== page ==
Physics 6 Tutorial 9  Coefficient of Restitution
These notes are for students studying Option C in the Welsh Board and EDUQAS syllabus.
When you drop a ball onto the ground, it bounces back, but the height to which it bounces is ALWAYS less than the height it fell from. (If you throw the ball at the ground in a temper, it will bounce higher and you may be disqualified... We are not considering this here.) You may well do a simple experiment in which you measure the bounce height of a ball.
If we measure the drop height, and the bounce height, we find that they are in a constant ratio, which we will look at later.
We measure the speed as the ball hits the floor and then as it rebounds. A good quality datalogger can be used for this. You need to place it at a point that is about the diameter of the ball above the floor.
Why do you think the ball should be placed at this point? 
We find that the speed just before the ball hits the floor and the speed after the ball bounces off the floor are related in this ratio:
The speed of separation is the difference between the velocities of objects A and B:
So we can say that:
Speed of separation = velocity of A  velocity of B
In this case, the relative velocity is the same as the measured speed. The velocity of the floor is 0 before and 0 after. We are ignoring the signs of direction and the the movement of the floor is considered to be negligible.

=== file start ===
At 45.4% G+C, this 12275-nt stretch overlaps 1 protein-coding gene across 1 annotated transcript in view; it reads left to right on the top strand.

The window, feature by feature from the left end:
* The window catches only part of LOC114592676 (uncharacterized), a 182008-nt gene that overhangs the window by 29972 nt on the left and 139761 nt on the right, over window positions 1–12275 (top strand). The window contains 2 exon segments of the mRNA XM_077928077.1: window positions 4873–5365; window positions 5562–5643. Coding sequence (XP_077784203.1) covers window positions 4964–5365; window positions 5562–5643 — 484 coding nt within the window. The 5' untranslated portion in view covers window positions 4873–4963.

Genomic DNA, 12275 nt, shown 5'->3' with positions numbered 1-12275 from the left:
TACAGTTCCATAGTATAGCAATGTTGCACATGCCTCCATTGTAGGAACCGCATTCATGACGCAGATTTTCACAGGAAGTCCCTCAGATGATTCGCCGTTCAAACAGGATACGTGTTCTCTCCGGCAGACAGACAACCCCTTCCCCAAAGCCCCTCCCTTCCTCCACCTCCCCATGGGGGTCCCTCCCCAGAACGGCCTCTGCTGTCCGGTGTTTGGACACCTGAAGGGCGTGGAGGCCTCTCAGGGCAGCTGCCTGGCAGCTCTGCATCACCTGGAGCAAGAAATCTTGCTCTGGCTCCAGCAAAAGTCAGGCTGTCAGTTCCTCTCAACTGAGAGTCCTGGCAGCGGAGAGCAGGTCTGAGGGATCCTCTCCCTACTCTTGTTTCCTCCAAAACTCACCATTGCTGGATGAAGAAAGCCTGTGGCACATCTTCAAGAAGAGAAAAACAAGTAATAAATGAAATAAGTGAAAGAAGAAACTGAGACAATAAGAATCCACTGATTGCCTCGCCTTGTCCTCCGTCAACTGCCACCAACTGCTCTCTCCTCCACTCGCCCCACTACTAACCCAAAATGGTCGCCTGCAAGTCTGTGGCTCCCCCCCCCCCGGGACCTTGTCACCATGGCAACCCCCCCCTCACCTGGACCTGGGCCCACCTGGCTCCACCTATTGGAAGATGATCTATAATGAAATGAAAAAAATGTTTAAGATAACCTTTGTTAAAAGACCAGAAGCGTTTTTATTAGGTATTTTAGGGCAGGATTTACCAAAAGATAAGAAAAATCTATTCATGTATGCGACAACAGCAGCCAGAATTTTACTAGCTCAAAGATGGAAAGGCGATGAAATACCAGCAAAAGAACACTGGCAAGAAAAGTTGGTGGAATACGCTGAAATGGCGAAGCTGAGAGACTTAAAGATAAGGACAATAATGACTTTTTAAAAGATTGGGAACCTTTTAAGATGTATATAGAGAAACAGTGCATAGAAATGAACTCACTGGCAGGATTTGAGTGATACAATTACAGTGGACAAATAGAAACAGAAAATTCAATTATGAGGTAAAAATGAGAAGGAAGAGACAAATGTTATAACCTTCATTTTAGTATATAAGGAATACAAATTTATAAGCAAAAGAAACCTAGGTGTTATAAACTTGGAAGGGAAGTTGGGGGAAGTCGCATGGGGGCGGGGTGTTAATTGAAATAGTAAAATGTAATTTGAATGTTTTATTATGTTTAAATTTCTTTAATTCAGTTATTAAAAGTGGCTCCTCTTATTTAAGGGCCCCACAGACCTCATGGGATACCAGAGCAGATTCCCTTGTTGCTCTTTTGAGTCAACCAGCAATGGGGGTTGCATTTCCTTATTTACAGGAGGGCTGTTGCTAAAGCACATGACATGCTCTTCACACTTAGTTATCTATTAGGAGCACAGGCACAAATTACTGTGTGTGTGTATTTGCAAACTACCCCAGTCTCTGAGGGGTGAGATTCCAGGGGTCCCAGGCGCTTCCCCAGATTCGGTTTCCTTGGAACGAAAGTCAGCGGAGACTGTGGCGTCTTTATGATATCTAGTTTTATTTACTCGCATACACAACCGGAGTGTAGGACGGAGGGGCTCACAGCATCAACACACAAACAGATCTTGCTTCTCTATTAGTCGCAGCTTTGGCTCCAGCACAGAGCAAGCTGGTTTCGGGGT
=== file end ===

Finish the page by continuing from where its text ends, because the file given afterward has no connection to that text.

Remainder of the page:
The constant is called the coefficient of restitution and is given the Physics code e. It has no units.
The coefficient of restitution of a ball is 0.675. What is the speed of the ball as it rebounds having hit the floor at 5.50 m s^{1}? 
The coefficient of restitution is less than 1. This is because energy is always lost as a ball hits a surface:
Sound is given off (you can hear it bounce);
Some is converted to heat;
The ball is deformed as it bounces, and work is done in deforming the ball;
When the ball bounces, elastic energy is converted back to kinetic. Some is lost due to hysteresis.
There are many factors that affect the coefficient of restitution. A cold squash ball has a low coefficient of restitution. It hardly bounces at all. When it is warmed up, the coefficient of restitution is much higher. You could investigate that by putting squash balls in water baths at different temperatures.
Some materials have a low coefficient of reinstitution. Others have a high value. Different surfaces can affect the coefficient of restitution. Balls bouncing on a carpet do not bounce as high as those bouncing from a hard floor.
A perfectly inelastic collision results in a coefficient of restitution of 0.
Sports such as bowls involve one ball hitting another. Usually one ball is stationary. In this next argument, we will think of two balls that strike each other in one dimension, i.e. the centres of mass are in line. We will ignore friction.
Consider two balls, A and B of masses m_{1} and m_{2} respectively. They come together and collide:
We can add up the momenta:
p _{before} = m_{1}u_{1} + m_{2}u_{2}
After the collision we see:
We again add up the momenta:
p _{after }= m_{1}v_{1} + m_{2}v_{2}
We know that momentum is conserved, so we can write:
m_{1}u_{1} + m_{2}u_{2 }= m_{1}v_{1} + m_{2}v_{2}
When we work on momentum calculations like this, we must use the velocities, as direction is critical. Left to right is considered positive.
The coefficient of restitution for the two balls is given by the expression:
When using the coefficient of restitution equation, we must use the speed (magnitude of velocity) without the direction.